(NaturalNews) When it comes to healthy products most people forget to include their sexual health products. With the majority of people having used a personal lubricant at some point in their life and because they are directly absorbed into the bloodstream, it is important that you ensure that what you use is nontoxic.
The problem is that the majority of personal lubricants sold in drug stores, including those used and recommended by medical professionals contain controversial toxins in the form of parabens. Because they can be difficult to find, there is a link at the end of this article that will provide helpful resources on where to find paraben free lubricants as well as other important health information regarding them.
What You Need to Know About Parabens
There are different types of parabens; the most commonly used are methylparaben, ethylparaben, propylparaben and butylparaben. They are used as preservatives in products and as a germicide. Manufacturers love them as they are cheap and effective at doing what they are supposed to, which is to allow for a longer shelf life of a product.
The problem is that parabens are considered by many to be toxic and are now being found in the blood of consumers at high levels. Because parabens are often used in cosmetics, women in particular are at higher risks for paraben exposure. In addition, women are more heavily exposed to parabens in personal lubricants from pap smears, vaginal dryness remedies and sexual use.
There has been some hot debate as to whether or not parabens are toxic; however, France, Denmark and other countries are already banning them- Denmark banned two types of parabens: propylparaben and butylparaben in cosmetic products for children under the age of three on December 20th, 2010. On May 3rd, 2011 the French National Assembly banned phthalates, alkylphenols and parabens in consumer and professional products.
The EU announced on June 26th, 2012 that they were introducing a ban on parabens in skin care products for children under the age of six months. Growing concerns continue as parabens are known hormone disrupters and are estrogenic: mimicking natural estrogens that promote cancer. They have also been linked to allergic reactions, skin rashes, breast cancer, decreases in sperm count and difficulties surrounding fetal development in pregnant women.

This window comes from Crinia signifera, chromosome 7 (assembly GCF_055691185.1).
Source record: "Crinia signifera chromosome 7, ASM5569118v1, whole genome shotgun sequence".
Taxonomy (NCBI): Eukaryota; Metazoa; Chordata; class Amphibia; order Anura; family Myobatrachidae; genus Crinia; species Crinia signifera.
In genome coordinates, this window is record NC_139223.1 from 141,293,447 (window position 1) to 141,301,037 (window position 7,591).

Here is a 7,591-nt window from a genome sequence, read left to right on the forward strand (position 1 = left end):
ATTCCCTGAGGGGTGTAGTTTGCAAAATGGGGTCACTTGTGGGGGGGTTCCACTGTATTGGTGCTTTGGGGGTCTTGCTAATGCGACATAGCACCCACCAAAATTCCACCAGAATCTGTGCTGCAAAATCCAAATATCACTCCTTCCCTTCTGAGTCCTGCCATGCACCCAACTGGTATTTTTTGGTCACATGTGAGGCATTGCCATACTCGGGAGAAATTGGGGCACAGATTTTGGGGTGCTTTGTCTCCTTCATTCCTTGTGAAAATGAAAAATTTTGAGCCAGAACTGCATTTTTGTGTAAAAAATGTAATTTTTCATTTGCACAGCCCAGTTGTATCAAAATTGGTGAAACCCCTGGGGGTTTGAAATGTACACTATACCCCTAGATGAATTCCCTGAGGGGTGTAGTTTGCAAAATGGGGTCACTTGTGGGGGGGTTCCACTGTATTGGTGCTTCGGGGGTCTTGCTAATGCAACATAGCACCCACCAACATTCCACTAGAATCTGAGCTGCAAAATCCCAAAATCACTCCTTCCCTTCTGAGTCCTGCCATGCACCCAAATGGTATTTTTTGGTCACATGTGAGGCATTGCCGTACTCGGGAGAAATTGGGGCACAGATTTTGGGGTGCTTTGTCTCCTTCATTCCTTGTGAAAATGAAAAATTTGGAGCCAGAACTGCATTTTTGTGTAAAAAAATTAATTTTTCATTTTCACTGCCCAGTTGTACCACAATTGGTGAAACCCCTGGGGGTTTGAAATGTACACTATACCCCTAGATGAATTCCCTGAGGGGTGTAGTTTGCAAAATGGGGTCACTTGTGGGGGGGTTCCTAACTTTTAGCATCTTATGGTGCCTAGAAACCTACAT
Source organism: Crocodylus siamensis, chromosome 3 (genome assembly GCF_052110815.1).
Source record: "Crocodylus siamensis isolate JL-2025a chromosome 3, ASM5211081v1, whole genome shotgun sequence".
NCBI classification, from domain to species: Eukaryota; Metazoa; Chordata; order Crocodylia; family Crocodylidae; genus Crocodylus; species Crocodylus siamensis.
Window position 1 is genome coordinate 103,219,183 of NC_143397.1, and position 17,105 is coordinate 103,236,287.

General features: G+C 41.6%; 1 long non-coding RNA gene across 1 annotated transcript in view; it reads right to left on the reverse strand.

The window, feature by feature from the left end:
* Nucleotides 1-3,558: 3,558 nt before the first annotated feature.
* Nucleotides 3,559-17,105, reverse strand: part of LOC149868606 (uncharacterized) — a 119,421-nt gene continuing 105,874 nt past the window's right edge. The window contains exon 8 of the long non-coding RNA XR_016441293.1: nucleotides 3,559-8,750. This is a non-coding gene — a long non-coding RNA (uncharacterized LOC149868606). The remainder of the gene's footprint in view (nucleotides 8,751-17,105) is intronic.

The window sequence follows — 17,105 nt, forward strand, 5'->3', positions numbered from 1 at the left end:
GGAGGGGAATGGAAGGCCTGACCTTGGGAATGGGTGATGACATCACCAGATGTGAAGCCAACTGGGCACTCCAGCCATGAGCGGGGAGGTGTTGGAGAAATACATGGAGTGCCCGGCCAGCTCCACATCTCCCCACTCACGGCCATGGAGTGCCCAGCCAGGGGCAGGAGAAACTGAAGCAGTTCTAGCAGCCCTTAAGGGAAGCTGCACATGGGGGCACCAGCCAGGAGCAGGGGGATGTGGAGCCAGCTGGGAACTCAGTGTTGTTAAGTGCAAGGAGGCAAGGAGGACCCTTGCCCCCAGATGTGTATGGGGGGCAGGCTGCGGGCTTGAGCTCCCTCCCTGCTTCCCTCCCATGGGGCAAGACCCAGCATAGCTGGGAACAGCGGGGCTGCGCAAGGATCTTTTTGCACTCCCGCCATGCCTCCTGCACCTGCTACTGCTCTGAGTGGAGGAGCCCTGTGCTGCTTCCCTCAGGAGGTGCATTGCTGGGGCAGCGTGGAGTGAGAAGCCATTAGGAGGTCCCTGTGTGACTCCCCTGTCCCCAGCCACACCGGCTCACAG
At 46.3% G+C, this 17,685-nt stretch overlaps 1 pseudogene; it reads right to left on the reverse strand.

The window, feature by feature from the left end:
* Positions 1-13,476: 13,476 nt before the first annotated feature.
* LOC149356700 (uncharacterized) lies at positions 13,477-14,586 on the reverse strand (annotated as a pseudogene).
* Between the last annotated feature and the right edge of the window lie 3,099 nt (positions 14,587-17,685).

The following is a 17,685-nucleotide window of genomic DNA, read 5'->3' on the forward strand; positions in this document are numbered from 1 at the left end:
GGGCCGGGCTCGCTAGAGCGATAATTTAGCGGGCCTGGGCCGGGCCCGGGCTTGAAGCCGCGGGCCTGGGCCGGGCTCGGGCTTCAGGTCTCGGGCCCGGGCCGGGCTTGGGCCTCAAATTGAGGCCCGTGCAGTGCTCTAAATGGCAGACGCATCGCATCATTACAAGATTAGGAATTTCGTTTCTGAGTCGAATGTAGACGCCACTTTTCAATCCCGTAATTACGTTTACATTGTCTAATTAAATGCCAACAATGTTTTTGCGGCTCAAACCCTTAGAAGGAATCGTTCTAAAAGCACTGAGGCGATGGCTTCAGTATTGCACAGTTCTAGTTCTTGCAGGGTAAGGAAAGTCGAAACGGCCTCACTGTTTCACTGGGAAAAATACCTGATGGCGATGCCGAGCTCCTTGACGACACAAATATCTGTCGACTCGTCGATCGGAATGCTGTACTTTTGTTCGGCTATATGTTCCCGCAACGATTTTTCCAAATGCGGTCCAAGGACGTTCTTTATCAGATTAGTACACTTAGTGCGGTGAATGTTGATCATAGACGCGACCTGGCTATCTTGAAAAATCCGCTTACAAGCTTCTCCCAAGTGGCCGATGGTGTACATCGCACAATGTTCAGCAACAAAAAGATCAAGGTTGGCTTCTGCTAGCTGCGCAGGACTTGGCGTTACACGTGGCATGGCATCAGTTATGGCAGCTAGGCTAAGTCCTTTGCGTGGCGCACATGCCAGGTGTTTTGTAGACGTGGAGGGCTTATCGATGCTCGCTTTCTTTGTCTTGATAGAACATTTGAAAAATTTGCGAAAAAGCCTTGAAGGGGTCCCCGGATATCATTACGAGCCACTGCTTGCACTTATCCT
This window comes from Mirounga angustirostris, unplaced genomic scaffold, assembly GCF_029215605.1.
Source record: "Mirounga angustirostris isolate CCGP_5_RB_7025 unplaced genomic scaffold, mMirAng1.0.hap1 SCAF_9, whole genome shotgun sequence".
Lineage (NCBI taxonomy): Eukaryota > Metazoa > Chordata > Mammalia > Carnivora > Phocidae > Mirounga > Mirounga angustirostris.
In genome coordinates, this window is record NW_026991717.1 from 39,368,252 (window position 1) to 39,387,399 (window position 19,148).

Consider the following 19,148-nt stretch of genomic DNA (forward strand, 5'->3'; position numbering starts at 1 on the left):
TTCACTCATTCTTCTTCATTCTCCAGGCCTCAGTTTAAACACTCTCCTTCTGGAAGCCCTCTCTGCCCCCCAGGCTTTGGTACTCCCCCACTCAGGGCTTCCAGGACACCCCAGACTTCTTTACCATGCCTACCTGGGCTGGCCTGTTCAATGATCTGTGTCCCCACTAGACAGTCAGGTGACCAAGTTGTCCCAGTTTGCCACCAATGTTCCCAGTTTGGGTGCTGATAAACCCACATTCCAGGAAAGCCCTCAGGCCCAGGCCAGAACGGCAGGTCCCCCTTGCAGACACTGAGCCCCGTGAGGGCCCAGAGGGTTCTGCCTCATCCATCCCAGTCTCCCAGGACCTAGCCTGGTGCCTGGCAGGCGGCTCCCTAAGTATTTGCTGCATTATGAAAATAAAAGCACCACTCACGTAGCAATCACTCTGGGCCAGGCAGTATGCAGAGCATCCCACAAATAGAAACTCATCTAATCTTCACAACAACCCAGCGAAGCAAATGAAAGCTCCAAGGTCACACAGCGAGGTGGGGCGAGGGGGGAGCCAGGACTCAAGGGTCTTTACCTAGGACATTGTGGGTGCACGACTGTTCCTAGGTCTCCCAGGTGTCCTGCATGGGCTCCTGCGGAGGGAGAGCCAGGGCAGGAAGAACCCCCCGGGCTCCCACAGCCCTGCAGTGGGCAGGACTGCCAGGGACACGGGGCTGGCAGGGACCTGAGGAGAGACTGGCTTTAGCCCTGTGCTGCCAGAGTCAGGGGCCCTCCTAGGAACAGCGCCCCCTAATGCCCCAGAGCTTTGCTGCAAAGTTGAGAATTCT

The Paraben Debate
The main reason that people often dismiss parabens as not being proven toxic is because there have only been limited studies showing that they contribute to cancer. However, cancer studies so far are not the most alarming studies outlining the risks of parabens; rather it is the proven studies showing that they do in fact cause serious hormone disruption; which is reason enough to stop using them.
Research proves that parabens have been found in breast tumors once they have been examined after a biopsy. Additionally a study done in the UK in 2004 showed five types of parabens in the cancerous tumors taken from 19 of the 20 women that had them removed. While this does not show that the cancer was caused by the parabens it does show that the body is not able to metabolize or alter them and that they were able to permeate and remain in women's breasts.
In the U.S. the Food & Drug Administration (FDA), the Cosmetic Ingredient Review (CIR), as well as the National Cancer Institute (NCI) have all said that while they have not seen conclusive evidence that parabens cause cancer, they also concede that there is no conclusive evidence that it does not. One of the greatest causes of concerns when it comes to parabens is the disruption to hormones. Studies have proven that parabens alter hormones as they mimic estrogen by binding with estradiol (a form of estrogen).
In addition, parabens are confirmed as endocrine disruptors and a Japanese study showed that exposure to butylparaben in particular reduced sperm count in men and caused "feminization of boys." Endocrine disruptions are well known to cause cancerous tumors, birth defects, and other developmental disorders.
What Personal Lubricants Are Paraben Free?
For more resources on where to buy and learn about paraben free lubricants make sure to visit the link below-
About the author: Lisa S. Lawless, Ph.D. is a Psychotherapist who has dedicated over 20 years to therapeutic practice in the mental health field with a specialization in sexual health. She is the C.E.O. and founder of Holistic Wisdom, Inc., which provides empowering education, products and resources to promote sexual wellness.
In addition, Dr. Lawless is the founder of the National Association for the Advancement of Science & Art in Sexuality (NAASAS.org), which is an educational organization for professionals in the field of sexuality. In addition to classes and networking, it is through this academic organization that Dr. Lawless has teamed with the leaders in the field to create a coalition for safe and nontoxic sexual products.